Peter Kagan convincingly shows that no serious discussion of Israeli constitutional law is possible without first honestly acknowledging that the Supreme Court is the most significant player, both the author of the rulebook and the referee. Even as the Court claims to be defending the “rule of law,” the content of that law is largely created by the Court itself as it goes along. Far more powerful than any other part of government, it can not only veto Knesset decisions but also single-handedly require the government to take specific actions. One recent example is the number of Supreme Court decisions forcing the government to admit foreign nationals into Israel’s borders.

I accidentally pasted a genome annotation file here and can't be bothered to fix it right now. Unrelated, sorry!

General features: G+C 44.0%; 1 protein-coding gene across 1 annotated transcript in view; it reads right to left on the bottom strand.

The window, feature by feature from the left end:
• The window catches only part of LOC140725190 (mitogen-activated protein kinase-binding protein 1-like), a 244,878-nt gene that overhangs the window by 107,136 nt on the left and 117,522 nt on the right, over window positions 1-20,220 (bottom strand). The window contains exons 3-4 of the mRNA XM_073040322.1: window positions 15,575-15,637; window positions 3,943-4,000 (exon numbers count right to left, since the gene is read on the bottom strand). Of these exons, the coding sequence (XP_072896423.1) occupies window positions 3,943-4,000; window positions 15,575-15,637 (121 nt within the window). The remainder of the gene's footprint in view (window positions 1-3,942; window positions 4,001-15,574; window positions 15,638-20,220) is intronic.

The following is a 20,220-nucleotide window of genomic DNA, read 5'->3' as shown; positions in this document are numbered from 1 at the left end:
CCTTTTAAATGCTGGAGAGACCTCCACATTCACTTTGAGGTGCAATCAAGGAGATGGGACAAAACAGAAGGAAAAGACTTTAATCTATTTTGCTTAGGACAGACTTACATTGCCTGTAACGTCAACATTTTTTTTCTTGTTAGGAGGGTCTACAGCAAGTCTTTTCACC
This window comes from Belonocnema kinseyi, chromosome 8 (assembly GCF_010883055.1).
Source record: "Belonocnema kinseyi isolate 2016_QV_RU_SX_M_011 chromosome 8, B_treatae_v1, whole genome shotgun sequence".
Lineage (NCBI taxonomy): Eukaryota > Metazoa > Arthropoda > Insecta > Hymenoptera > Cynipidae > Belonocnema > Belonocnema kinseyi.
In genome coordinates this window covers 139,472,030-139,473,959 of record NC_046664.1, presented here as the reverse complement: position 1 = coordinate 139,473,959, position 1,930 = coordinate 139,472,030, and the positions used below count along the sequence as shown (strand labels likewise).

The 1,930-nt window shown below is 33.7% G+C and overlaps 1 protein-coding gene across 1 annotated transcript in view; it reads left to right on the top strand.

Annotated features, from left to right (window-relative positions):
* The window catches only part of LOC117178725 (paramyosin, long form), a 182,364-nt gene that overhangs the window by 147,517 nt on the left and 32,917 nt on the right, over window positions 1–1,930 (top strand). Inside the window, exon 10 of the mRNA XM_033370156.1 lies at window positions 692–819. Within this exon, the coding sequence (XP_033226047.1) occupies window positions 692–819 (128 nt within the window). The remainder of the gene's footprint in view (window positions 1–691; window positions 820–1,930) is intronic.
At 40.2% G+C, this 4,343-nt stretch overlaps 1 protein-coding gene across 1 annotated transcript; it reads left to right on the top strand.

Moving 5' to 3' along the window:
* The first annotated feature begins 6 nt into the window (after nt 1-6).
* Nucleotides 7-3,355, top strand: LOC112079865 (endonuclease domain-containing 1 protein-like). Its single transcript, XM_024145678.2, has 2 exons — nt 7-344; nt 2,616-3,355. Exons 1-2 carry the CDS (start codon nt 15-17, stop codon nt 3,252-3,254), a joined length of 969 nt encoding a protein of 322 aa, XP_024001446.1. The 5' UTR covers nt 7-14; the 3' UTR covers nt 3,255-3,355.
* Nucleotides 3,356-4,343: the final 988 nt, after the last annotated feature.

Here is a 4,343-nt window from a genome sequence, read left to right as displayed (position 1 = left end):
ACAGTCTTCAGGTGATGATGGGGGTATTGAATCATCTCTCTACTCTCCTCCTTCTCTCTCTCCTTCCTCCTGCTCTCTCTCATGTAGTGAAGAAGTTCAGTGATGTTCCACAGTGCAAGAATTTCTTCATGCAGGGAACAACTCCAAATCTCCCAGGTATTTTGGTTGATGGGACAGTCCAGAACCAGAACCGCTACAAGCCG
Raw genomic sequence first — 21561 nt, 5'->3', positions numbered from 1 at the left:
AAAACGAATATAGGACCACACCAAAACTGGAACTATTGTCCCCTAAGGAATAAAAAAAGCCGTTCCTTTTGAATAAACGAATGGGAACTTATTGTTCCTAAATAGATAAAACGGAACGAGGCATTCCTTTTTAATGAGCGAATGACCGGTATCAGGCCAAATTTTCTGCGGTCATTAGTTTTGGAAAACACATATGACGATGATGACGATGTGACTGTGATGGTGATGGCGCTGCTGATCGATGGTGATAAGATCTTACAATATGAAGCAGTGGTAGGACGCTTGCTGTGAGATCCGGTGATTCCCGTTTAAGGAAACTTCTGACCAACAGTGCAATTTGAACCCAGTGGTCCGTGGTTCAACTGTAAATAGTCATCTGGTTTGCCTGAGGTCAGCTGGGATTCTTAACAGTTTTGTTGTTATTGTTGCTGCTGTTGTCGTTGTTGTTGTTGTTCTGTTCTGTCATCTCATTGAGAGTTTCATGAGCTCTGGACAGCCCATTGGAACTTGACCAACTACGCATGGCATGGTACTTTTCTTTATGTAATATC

The Nation-State law was designed to be a very mild check on the Court’s unbridled discretion in certain matters. Precisely for this reason, as Kagan notes, it may impel the Court to step out from behind the curtain and admit it has effectively been the wizard ruling Oz all along.
We’ll find out in January, when the Court hears arguments as to whether the nation-state law, Israel’s new constitutional provision, is constitutional. Simply asserting the authority to make such a decision, even if the justices ultimately uphold the measure, places the Court as supreme even over constitutional measures themselves. If the justices do assert such authority, it will mean that there is no law above them—that the Supreme Court is supreme not just over other courts but over the Israeli people and their elected representatives.